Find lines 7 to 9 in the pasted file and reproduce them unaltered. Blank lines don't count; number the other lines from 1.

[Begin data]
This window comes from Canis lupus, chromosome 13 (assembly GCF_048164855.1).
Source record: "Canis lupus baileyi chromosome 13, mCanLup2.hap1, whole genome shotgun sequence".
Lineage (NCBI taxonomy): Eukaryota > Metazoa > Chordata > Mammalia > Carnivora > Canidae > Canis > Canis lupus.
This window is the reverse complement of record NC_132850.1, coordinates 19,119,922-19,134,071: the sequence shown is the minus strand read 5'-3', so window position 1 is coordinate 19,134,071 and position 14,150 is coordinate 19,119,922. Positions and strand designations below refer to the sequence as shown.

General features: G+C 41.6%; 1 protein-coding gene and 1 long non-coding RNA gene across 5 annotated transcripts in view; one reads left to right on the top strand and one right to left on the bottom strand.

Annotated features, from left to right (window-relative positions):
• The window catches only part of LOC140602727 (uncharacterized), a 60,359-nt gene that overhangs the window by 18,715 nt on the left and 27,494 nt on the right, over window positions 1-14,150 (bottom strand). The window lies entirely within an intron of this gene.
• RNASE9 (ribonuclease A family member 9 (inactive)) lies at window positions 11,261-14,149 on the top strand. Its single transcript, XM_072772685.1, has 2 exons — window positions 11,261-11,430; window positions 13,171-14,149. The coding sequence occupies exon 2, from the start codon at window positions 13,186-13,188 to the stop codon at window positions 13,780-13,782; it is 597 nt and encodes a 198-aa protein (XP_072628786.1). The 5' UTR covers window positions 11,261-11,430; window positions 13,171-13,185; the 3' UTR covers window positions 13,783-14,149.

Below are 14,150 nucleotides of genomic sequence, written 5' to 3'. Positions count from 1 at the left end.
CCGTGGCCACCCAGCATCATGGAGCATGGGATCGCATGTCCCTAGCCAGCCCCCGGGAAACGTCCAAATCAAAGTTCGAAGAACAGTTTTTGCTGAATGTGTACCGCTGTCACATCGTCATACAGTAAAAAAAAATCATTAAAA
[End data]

• The window catches only part of LOC140602727 (uncharacterized), a 60,359-nt gene that overhangs the window by 18,715 nt on the left and 27,494 nt on the right, over window positions 1-14,150 (bottom strand). The window lies entirely within an intron of this gene.
• RNASE9 (ribonuclease A family member 9 (inactive)) lies at window positions 11,261-14,149 on the top strand. Its single transcript, XM_072772685.1, has 2 exons — window positions 11,261-11,430; window positions 13,171-14,149. The coding sequence occupies exon 2, from the start codon at window positions 13,186-13,188 to the stop codon at window positions 13,780-13,782; it is 597 nt and encodes a 198-aa protein (XP_072628786.1). The 5' UTR covers window positions 11,261-11,430; window positions 13,171-13,185; the 3' UTR covers window positions 13,783-14,149.

Below are 14,150 nucleotides of genomic sequence, written 5' to 3'. Positions count from 1 at the left end.